Children in Victorian Britain
“May I have some more?” The classic line from Oliver twist that everybody seems to know. It gives us an insight on what many Victorian children had to go through. But what else was there other than the well-known fact that children were sent to work at the measly age of 4? Other than children were better of seen than heard. In this I will describe to you the typical childhood that most children rich or poor lead from birth to school.
Lets start with three little facts about children from the Victorian times:
1. There were big differences at homes of both the upper and the lower class, these include having no television, no computers, no cars, no hating and many more.
2. Children who were poor rarely went to school. Instead they worked to bring home money for their families.
3. More than 35% of all these children did not live past their fifth birthday.
And if you are still here after all these things said then read on… if you dare.
Surviving the First Few Years
Lets face it, at some point or another in our lives we hear a baby crying and think to ourselves, Why are babies so smelly, noisy and expensive. 140 years ago some parents thought the same thing, and they decided to deal with it by sending their kids to a ‘Baby Farm’. A baby-farmer is a woman who would offer to look after your children for you. For only five to ten pounds and you would never see your children again. Of course now person would raise a child for five pounds, instead the babies were neglected. In fact the more babies that died the more money they would make and save. In fact a written description of one of these babies was that it was “Scarcely a bit of flesh on the bones. It could only be recognized by the hair. It did not cry, being much to weak for that. It was scarcely human; I mean that it looked more like a monkey than a child. It was a shadow.” In the end however many baby farmers were caught then hanged in court.
Nanny in the Nursery
Example of what a nursery would look like
While the poorer kids were left there to rot in the slums, many rich children were raised in a nursery. In every large house, there was always a nursery. Most of the time this was the top floor. In the nursery the family would hire a nanny. The nanny’s job was to look after all the children and act as a parent figure as children rarely saw their parents. Even if they did see their parents they were supposed to be seen and not heard.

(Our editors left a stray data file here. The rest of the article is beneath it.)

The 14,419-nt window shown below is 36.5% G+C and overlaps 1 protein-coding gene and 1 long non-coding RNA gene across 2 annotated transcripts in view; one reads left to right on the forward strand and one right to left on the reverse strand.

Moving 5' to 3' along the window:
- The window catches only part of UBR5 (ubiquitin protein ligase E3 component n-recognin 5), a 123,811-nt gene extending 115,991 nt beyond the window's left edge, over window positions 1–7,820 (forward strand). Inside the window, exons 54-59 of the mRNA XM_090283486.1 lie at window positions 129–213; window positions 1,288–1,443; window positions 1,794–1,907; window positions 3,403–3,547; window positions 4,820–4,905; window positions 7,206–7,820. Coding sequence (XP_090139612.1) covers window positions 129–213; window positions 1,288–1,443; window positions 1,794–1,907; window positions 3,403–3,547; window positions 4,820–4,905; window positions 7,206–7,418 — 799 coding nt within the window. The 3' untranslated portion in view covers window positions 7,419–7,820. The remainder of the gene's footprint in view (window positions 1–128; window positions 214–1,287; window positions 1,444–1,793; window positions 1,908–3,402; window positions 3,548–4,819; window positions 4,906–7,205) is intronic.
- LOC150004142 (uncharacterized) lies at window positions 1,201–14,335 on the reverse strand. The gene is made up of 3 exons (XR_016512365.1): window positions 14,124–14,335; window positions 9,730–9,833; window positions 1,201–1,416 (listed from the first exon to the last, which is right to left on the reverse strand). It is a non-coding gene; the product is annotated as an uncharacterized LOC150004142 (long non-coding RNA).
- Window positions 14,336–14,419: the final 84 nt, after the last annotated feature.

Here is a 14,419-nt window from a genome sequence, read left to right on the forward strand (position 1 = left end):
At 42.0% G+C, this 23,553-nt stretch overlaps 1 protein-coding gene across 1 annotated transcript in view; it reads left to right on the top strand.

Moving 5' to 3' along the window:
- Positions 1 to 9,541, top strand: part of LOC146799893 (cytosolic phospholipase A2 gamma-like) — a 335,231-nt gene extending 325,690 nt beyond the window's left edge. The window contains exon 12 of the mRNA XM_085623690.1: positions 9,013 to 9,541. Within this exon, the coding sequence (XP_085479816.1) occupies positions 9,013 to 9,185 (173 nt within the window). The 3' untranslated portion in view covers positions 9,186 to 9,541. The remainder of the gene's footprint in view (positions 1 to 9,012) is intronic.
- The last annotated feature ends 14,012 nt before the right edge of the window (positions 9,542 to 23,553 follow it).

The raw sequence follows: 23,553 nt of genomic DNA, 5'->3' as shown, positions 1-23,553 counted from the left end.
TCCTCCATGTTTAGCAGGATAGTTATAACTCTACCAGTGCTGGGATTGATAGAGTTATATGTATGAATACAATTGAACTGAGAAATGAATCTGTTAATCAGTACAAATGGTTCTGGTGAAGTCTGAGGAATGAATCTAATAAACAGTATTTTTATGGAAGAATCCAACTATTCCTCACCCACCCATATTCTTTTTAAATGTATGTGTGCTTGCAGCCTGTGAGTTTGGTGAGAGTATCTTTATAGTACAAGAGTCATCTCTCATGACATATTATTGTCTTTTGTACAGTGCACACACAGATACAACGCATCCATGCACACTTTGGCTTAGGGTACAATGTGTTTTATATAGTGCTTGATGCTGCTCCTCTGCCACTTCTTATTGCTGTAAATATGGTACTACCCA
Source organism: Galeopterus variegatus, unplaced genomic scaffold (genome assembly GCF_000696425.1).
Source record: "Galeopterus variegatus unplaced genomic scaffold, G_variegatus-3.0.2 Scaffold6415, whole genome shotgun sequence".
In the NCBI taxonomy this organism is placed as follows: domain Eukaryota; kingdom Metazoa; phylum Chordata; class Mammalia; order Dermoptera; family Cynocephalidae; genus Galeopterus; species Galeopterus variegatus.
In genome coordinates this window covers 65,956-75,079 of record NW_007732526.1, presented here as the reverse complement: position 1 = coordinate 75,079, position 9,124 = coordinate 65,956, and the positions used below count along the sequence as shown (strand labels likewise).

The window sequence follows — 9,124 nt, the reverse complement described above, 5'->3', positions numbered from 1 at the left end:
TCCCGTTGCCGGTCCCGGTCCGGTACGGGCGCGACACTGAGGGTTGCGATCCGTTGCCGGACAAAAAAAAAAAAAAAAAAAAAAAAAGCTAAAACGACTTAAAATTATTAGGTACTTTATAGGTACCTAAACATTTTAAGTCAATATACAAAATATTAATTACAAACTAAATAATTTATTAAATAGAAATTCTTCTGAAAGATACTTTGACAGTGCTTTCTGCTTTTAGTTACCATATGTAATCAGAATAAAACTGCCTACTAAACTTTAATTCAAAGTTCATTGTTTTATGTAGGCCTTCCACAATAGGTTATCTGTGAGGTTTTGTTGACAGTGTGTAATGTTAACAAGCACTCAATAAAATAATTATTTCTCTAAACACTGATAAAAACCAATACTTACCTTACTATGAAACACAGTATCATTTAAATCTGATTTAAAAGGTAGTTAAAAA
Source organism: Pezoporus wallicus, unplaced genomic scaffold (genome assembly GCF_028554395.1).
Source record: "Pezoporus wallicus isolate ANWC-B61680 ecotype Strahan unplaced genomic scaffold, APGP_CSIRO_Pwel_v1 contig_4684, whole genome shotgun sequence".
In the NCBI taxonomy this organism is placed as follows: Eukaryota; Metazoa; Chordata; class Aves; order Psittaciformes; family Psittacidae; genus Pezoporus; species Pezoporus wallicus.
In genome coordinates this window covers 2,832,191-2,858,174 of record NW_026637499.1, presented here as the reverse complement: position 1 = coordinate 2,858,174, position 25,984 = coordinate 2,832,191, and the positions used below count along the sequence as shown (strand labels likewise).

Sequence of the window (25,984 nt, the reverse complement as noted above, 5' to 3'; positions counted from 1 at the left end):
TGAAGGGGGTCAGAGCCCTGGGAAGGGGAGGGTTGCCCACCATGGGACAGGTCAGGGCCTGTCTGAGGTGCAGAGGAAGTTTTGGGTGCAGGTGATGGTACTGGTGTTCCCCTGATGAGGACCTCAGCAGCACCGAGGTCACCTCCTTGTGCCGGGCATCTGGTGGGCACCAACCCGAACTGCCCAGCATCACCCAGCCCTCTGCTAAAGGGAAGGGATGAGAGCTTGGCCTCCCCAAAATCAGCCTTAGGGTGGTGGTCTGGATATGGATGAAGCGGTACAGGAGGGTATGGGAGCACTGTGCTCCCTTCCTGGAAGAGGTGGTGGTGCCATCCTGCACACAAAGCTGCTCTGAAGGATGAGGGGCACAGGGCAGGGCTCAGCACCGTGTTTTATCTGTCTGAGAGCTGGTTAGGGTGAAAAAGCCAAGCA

Growing Up: Work
Home life for poor children was not easy, with most parents and elder siblings at work for more than half the day; Young children often found themselves looking after one of the newest additions to the family by themselves. “There she sat in the bare squalid room, perched on a sack, erect, motionless expressionless, on duty… left to guard a bay that lay asleep on the bare boards behind her, its head on its arm, the ragged remains of what had been a shawl flung over its legs” - How the Poor live by George R. Sims, 1883
Q: How old was this child?
When you grew older to the age of five however, they would find themselves at a job of:
Nail making was a job given to children due to the fact that their nimble fingers would work easily enough to craft with metal. Most children would expect three to four shillings (currency used at the time) for good quality nails, however if the nails were of bad quality they would have to expect to get a beating.
This job was given to children due to the fact that children were small and agile. As they needed to be able to fit up skinny chimneys therefore many younger children chose this job. Most children often came out of the chimney with scrapes on their feet and elbows. Why feet? Because to fit up the chimney many had to go without shoes. For those who think that this is one of the easier jobs think again, as if someone was...
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